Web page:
Alaska Chamber President Kati Capozzi’s phone started blowing up as Speaker of the House Bryce Edgmon delivered his closing remarks on Oct. 29 at the organization’s annual Fall Forum in Girdwood. Edgmon took part in an hour-long preview of the 2020 legislative session alongside Senate President Cathy Giessel and Gov. Michael J. Dunleavy’s Chief of Staff Ben Stevens that was alternately awkward, encouraging and surreal. Awkward was moderator Willis Lyford starting the panel by playing a clip from the climax of “The Perfect Storm” when the Andrea Gail flips and wrecks killing everyone on board; encouraging was all agreeing a serious look at a spending cap is forthcoming and the legislative leaders praising Stevens for opening lines of communication to the governor; surreal was Giessel calling her newly cultivated relationships with Democrats Edgmon and Senate Minority Leader Tom Begich her best achievements of the session. All in all it was an enlightening look behind the curtain of a dysfunctional, drawn-out session in the first year of the Dunleavy administration marked by massive failures to communicate and political combat unlike anything ever seen in Alaska history. But what set Capozzi’s phone buzzing was Edgmon’s attack on the Chamber’s response to Dunleavy’s initial budget released Feb. 13 that attempted to close the $1.2 billion budget deficit with huge spending cuts and local tax transfers to the state while paying out an estimated $3,000 Permanent Fund dividend according to the statutory formula. “I don’t know if it was too long afterwards that I had members of your organization in my office, you know, sort of championing all these budget cuts,” Edgmon said. “And I said, 'Well, do you have a clue what this budget even contains?’ And I said give me some details. What about the $500 million in transferred to local governments? The doing away of raw fish tax revenues $28 million? Something that would be a third of Unalaska’s annual budget and big chunk of what Petersburg gets and so forth; 41 percent cut to the university; 23 percent cut to K-12. Do you support that? “‘Oh yeah, our organization, we support that.’ Well, I’ll tell you this and I don’t mean this in any sort of a derogatory way, but my ask of you as an organization would be please carefully evaluate those priorities coming forward.” It is uncertain which members Edgmon was referring to. The Chamber conducts an annual Legislative Fly-In to Juneau and more than 80 members made the trek this year, but that event was Jan. 30-31, or two weeks before Dunleavy’s budget rolled out. The day the budget was released, the Chamber did issue a statement with the following headline: “Alaska Chamber agrees that it’s time for Alaska to live within its means.” The opening paragraph read as follows: “The Alaska Chamber applauds Governor Dunleavy for proposing a spending plan that matches current revenues. This action will surely prompt necessary and critical conversations that must occur across Alaska in order to achieve a durable and sustainable fiscal plan.” Next was a quote from former Chamber Vice President Albert Fogle, who was briefly with the group: “For many years, the Chamber has advocated that state government reduce its spending to sustainable levels. The Chamber also supports a meaningful spending cap on operating budget expenditures. Achieving a durable and sustainable fiscal plan that includes a spending cap will strengthen our economy and help Alaskan families by reducing uncertainty and promoting private sector investment. We encourage the Alaska Legislature, local communities, organizations, and all Alaskans to get involved and work together to solve the fiscal challenges plaguing our state.” Nothing in the headline, opening paragraph or Fogle’s quote supports any particular budget cut or comes close to approaching the way Edgmon characterized the Chamber’s position. The release goes on to note the Chamber’s long-standing legislative priority of a sustainable fiscal plan and a cap on operating expenditures that goes back for decades. (Full disclosure: I was also a guest of the Chamber at the forum and moderated a panel discussion that morning between economists Ed King and Mouhcine Guettabi.) Nevertheless, the hysteria over Dunleavy’s budget and the apparent inability of many to read past the word “applaud” in the opening paragraph made damage control the first order of business for Capozzi, who was hired as the Chamber president six weeks later in March and spent the next few months explaining the group’s position to its members, the media and the Legislature. Apparently that nuance never got back to Edgmon. “You know, I talked to some of your members who said ‘we had no idea our organization took that position,’” he went on. “But you did.” It got worse. “My ask of you as an organization, not only to you know, respectfully be more informed and sort of collectively in tune to what I think the public at large wants, but my ask would be that you do what you can to help us pivot because we need help,” he said. As you may imagine, Edgmon admonishing more than 100 of the most engaged and educated stakeholders in Alaska to “be more informed” while simultaneously distorting their collective position did not go over well. Immediately after the panel stepped down, Capozzi returned to the podium and firmly corrected Edgmon for stating “misinformation” about the Chamber’s position and told him that she and its members are always available to communicate with him if he needs further clarification. The Chamber’s legislative priorities are voted on every fall at the forum, and a sustainable fiscal plan as the top goal dates back years. Just consider the group’s press release in 2015 after former Gov. Bill Walker hosted a fiscal summit in Fairbanks that included a host of his proposals to cut spending, raise industry taxes, institute a personal income tax and cap the PFD. Here’s the headline: “Business community applauds Governor’s focus on fiscal sustainability, calls for solutions that reduce spending, keep the economy moving.” There’s that word “applauds” again. Here’s the opening paragraph: “Members of the Alaska business community today thanked Governor Bill Walker for taking initial steps toward putting the state on solid financial footing by asking Alaskans to take a hard look at government spending, as well as potential revenue enhancements.” Why, it’s almost as if the Chamber will encourage, thank, or even “applaud” any governor who is willing to put forth a plan that aligns with its own long-held priority of sustainable spending even when that plan includes tax increases. Edgmon should have known that already, but hopefully he does now. Andrew Jensen can be reached at [email protected]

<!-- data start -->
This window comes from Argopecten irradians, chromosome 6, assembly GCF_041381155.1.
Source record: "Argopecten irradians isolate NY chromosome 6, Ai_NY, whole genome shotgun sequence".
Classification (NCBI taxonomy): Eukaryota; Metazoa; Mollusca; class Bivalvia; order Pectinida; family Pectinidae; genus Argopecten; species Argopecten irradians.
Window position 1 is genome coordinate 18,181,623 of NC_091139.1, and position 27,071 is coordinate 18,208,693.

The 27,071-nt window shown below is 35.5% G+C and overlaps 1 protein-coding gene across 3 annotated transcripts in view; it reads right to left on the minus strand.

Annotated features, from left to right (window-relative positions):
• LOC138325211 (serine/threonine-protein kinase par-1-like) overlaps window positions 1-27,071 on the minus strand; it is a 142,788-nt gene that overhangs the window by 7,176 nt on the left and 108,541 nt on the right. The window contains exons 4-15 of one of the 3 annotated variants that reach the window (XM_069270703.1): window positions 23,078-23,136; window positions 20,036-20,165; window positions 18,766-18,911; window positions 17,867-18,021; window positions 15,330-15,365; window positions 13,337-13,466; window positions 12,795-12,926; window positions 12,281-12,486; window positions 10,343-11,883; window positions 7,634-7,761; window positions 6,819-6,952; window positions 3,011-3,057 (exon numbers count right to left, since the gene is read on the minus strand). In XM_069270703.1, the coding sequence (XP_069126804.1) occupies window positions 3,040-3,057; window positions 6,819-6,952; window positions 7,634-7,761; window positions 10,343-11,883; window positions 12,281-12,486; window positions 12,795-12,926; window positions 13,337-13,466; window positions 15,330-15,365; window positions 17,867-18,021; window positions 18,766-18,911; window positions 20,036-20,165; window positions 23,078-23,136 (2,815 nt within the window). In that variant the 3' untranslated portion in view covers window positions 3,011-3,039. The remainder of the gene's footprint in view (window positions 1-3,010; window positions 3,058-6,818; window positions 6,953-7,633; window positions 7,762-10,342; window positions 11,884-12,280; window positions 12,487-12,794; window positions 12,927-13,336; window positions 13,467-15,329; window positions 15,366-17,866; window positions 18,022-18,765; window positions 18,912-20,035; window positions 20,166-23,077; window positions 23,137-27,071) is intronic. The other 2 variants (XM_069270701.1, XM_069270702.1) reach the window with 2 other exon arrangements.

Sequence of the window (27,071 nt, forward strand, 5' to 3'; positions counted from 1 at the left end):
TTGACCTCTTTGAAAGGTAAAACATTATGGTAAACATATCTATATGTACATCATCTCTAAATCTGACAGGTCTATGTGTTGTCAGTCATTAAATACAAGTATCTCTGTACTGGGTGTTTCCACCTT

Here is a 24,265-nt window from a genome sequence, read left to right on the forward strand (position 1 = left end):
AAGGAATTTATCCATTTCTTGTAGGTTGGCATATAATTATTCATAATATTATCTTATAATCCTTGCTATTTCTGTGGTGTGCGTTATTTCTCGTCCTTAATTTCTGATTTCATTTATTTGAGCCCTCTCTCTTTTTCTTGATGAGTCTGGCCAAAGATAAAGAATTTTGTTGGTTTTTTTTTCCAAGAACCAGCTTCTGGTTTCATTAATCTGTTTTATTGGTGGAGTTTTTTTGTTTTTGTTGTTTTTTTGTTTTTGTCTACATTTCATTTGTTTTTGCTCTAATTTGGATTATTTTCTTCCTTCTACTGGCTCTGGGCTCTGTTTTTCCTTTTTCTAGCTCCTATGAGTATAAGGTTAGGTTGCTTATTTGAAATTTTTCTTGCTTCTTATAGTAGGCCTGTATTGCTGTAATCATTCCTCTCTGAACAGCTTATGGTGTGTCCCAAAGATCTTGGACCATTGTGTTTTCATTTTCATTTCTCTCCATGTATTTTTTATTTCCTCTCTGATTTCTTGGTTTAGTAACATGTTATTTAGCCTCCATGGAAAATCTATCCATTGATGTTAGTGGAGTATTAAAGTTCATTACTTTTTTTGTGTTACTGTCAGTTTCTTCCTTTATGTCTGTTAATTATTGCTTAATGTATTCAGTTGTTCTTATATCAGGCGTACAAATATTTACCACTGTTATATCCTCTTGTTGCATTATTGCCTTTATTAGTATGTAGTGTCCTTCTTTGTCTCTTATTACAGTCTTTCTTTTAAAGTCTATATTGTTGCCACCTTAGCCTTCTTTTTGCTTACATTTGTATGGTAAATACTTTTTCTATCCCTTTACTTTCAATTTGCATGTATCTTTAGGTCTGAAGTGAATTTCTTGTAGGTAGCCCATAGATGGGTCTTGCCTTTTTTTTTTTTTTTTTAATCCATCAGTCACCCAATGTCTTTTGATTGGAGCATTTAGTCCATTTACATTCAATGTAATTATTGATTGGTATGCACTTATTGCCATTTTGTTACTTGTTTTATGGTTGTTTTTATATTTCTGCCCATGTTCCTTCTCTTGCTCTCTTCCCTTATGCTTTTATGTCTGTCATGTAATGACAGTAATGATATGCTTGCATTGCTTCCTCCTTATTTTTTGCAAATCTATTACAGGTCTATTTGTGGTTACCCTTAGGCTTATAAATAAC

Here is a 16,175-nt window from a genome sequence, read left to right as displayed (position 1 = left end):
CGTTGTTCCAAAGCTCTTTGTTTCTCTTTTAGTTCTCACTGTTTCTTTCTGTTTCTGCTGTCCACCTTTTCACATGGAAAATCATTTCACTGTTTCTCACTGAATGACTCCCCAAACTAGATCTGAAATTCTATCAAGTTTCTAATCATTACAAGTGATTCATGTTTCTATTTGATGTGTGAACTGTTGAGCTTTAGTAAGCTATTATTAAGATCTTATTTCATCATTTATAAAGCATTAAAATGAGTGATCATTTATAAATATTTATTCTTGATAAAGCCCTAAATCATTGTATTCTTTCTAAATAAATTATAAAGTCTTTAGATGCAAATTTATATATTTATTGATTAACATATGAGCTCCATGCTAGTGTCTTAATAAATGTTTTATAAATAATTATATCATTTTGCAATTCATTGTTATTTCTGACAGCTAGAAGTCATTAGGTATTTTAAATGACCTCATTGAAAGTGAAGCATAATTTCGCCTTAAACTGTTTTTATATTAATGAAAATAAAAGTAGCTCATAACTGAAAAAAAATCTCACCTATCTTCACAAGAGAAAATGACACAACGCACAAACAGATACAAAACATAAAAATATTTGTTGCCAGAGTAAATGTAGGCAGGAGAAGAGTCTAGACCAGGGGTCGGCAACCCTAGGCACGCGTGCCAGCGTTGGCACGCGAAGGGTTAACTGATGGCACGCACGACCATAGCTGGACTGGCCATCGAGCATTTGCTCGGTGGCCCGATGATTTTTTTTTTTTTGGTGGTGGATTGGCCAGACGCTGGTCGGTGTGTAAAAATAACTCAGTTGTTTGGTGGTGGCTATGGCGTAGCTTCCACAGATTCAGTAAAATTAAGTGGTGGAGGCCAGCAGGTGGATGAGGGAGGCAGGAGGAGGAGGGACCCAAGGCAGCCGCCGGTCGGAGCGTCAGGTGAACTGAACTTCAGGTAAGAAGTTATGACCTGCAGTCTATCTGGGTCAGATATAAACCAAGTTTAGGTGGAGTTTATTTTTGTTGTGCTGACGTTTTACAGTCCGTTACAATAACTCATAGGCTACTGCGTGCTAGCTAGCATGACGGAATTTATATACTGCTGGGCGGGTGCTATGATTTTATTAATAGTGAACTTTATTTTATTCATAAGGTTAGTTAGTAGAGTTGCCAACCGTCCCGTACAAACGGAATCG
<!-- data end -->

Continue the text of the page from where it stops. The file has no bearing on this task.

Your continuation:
OPINION: A little trouble in big China